With one exception. One fellow called Lennie who sat beside me in my poetry course was unlike my basketball friends and my home town friends. He was a Ukrainian from the mysterious “North End”, a section of Winnipeg beyond the CPR tracks that was as foreign to me as Bukovina. If a professor assigned a library book and you got round to looking it up it was always gone. I’d find out later Lennie had it.

Sitting in the cafeteria one day Lennie said: “What do you make of William Blake?” I was circumspect. I remembered reading “The Tyger”, “Ah! Sunflower”,  and “The Chimney Sweep” in High School, and we had all grown up singing Blake’s “Jerusalem”on occasions of patriotic fervor for the British Empire. I wasn’t ready to admit to him that I had been trying to read Blake’s epic poem, ‘Jerusalem’, and found it impenetrable. He pushed the book he’d been reading toward me and went for coffee refills. It was The Collected Works of William Blake, the Keynes edition of 1956. He knew I fancied Milton, which he didn’t. He left a page open where I read: “The reason Milton wrote in fetters when he wrote of Angels & God, and at liberty when of Devils & Hell, is because he was a true Poet and of the Devil’s party without knowing it.” I read the lines several times, trying to figure out what Blake was saying.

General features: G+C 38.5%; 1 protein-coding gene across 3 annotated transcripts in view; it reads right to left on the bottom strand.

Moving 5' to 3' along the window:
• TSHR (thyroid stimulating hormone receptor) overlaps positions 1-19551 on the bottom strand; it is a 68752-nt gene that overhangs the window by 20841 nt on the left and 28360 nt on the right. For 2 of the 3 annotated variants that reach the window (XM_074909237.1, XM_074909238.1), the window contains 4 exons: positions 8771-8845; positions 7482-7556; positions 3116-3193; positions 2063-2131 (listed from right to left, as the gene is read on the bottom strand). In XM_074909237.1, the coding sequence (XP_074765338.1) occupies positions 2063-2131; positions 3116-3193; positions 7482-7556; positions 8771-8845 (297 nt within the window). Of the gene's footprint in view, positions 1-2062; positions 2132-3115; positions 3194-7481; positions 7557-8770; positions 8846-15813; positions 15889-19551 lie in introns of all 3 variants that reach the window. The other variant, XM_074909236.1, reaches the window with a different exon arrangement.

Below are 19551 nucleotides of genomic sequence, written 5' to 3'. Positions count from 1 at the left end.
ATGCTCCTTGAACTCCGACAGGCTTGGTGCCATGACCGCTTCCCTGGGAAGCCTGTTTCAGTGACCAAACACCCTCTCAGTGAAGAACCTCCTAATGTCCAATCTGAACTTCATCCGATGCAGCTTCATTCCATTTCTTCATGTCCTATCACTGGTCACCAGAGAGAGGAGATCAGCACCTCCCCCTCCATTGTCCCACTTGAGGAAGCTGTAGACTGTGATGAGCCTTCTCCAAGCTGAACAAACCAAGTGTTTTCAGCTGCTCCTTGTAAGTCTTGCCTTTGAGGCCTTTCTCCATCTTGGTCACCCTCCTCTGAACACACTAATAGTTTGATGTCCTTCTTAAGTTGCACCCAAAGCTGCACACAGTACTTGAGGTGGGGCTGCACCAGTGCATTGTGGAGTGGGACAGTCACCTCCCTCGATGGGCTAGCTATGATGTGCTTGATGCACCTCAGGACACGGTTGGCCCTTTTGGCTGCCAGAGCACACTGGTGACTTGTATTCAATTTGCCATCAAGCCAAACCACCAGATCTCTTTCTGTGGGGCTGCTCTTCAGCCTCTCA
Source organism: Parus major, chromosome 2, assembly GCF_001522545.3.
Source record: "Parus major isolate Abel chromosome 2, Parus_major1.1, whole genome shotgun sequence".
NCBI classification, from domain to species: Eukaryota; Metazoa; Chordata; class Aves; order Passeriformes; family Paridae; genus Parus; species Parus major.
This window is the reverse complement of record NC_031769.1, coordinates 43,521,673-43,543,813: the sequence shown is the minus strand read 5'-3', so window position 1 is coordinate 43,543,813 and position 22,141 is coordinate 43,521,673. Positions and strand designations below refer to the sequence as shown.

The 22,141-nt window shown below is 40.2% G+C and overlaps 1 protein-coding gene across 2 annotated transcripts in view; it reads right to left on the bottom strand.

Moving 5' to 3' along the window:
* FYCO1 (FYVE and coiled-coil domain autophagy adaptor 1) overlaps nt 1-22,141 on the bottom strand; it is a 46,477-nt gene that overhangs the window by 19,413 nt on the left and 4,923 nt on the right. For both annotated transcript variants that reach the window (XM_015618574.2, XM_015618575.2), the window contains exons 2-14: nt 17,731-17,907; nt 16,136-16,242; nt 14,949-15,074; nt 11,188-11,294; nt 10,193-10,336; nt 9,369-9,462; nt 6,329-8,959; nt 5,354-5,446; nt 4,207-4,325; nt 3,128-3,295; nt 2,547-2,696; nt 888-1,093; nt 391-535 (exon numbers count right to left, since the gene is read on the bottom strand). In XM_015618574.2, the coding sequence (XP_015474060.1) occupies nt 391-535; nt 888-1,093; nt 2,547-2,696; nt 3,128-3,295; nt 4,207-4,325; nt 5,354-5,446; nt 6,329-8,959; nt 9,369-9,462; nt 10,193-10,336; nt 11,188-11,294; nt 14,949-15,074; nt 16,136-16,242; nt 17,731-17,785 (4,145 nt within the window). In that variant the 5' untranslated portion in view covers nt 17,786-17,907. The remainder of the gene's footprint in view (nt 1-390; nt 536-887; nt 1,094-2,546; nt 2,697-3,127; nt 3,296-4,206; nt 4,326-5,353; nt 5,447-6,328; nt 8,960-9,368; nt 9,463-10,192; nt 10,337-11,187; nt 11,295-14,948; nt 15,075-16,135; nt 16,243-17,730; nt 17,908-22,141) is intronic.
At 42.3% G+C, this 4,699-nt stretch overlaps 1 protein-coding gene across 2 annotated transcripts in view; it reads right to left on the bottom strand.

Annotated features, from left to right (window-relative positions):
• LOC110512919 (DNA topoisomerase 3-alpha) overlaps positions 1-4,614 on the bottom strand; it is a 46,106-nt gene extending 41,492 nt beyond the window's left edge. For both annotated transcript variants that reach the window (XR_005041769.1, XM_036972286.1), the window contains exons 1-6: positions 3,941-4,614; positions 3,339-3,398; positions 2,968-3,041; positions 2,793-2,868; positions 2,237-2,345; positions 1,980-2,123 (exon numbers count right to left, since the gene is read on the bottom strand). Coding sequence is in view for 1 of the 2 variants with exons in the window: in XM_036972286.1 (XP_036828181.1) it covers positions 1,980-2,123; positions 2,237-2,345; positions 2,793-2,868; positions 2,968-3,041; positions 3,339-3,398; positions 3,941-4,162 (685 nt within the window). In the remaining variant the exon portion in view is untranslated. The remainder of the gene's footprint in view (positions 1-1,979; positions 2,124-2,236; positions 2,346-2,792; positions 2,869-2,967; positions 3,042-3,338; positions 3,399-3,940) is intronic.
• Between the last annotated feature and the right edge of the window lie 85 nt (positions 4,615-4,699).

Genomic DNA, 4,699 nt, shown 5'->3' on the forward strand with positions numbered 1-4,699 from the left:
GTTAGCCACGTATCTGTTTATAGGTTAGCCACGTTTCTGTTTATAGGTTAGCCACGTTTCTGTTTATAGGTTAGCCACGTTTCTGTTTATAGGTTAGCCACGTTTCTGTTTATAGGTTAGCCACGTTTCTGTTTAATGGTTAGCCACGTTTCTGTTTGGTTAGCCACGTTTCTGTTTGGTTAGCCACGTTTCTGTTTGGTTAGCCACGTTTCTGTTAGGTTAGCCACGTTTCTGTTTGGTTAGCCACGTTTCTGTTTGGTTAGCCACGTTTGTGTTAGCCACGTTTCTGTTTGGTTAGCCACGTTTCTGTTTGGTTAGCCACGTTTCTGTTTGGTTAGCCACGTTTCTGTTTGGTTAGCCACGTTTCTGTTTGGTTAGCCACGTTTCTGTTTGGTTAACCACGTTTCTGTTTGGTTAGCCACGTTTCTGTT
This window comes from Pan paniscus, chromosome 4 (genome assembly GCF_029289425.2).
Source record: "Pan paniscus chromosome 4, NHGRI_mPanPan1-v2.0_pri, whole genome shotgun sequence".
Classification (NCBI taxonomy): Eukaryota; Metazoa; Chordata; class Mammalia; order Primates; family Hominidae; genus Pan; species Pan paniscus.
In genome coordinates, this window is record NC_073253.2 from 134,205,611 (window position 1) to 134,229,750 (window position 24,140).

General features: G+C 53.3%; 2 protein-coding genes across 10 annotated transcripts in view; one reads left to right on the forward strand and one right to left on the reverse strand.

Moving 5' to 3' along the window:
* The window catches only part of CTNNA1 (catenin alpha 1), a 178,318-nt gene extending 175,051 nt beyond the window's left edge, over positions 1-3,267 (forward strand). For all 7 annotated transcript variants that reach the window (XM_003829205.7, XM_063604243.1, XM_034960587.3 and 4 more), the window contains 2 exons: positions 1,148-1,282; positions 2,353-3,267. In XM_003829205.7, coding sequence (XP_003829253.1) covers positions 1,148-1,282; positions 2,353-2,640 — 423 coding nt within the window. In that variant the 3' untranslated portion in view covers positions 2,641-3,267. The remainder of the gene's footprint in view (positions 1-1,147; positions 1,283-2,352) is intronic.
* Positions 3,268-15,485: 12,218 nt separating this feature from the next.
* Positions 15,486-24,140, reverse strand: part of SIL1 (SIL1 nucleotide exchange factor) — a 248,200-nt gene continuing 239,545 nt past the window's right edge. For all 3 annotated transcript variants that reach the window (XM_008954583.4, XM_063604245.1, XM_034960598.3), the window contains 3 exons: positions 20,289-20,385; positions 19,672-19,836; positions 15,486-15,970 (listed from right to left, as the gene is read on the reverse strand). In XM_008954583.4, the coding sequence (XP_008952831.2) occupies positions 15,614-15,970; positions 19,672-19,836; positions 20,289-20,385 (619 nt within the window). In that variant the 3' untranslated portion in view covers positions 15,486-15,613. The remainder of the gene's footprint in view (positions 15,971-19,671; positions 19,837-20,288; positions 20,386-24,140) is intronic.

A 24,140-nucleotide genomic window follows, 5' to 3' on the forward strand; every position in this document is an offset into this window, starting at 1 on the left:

My new friend returned with coffee and sat watching as I skipped through the passages he had flagged in the Marriage of Heaven and Hell section.

Exuberance is beauty. (I liked that idea. For the same reason I preferred Anthony to Octavius.)

How do you know but evr’y bird that cuts the airy way is an immense world of delight, clos’d by your senses five? (That was the one I couldn’t get my head around at all.)

The cistern contains: the fountain overflows. (Same thing.)

The road of excess leads to the palace of wisdom. (Whoa there. I was learning about excess in my extra-curricular activities, and thought it more likely they led in the opposite direction.)

What is now proved was once only imagined. (Well all right. So you don’t invent or discover anything without having imagination.)

The cut worm forgives the plough. (Is that what they meant when they said you can’t make an omelette without breaking eggs? Not exactly. A worm isn’t like an egg and a plough isn’t like an omelette.)

Better murder an infant in its cradle than nurse unacted desires. (That was an unsettling one. Like some Nietzsche things I’d been reading it sounded dangerous.)

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Mervyn Nicholson: Desire (2)


“Those who restrain desire do so because theirs is weak enough to be restrained, and the restrainer or reason usurps its place and governs the unwilling.  And being restrained, it by degrees becomes passive, till it is only the shadow of desire. . . . Sooner murder an infant in its cradle than nurse unacted desires.”  “Enough, or too much”—but never less than enough.

That’s Blake.  That’s Frye.